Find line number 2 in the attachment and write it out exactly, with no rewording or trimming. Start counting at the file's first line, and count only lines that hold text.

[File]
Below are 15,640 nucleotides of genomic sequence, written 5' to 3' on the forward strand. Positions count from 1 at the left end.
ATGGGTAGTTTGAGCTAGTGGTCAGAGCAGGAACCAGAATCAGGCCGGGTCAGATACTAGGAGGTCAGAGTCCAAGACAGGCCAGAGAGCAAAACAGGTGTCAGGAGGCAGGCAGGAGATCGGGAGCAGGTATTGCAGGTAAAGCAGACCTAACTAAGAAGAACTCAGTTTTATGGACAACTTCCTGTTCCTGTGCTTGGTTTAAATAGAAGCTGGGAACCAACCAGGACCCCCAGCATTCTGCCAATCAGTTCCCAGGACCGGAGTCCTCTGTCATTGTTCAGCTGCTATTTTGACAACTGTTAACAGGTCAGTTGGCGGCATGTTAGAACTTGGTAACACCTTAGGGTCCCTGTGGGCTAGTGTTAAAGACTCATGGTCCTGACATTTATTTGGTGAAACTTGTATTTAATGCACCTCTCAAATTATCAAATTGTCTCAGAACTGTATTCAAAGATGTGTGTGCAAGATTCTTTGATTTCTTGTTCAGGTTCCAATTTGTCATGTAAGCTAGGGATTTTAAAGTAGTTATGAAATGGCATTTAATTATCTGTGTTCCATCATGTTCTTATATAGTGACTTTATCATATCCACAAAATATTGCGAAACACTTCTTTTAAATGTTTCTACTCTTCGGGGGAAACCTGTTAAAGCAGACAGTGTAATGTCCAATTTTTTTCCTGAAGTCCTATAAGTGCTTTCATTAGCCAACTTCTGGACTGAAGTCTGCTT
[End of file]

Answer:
ATGGGTAGTTTGAGCTAGTGGTCAGAGCAGGAACCAGAATCAGGCCGGGTCAGATACTAGGAGGTCAGAGTCCAAGACAGGCCAGAGAGCAAAACAGGTGTCAGGAGGCAGGCAGGAGATCGGGAGCAGGTATTGCAGGTAAAGCAGACCTAACTAAGAAGAACTCAGTTTTATGGACAACTTCCTGTTCCTGTGCTTGGTTTAAATAGAAGCTGGGAACCAACCAGGACCCCCAGCATTCTGCCAATCAGTTCCCAGGACCGGAGTCCTCTGTCATTGTTCAGCTGCTATTTTGACAACTGTTAACAGGTCAGTTGGCGGCATGTTAGAACTTGGTAACACCTTAGGGTCCCTGTGGGCTAGTGTTAAAGACTCATGGTCCTGACATTTATTTGGTGAAACTTGTATTTAATGCACCTCTCAAATTATCAAATTGTCTCAGAACTGTATTCAAAGATGTGTGTGCAAGATTCTTTGATTTCTTGTTCAGGTTCCAATTTGTCATGTAAGCTAGGGATTTTAAAGTAGTTATGAAATGGCATTTAATTATCTGTGTTCCATCATGTTCTTATATAGTGACTTTATCATATCCACAAAATATTGCGAAACACTTCTTTTAAATGTTTCTACTCTTCGGGGGAAACCTGTTAAAGCAGACAGTGTAATGTCCAATTTTTTTCCTGAAGTCCTATAAGTGCTTTCATTAGCCAACTTCTGGACTGAAGTCTGCTT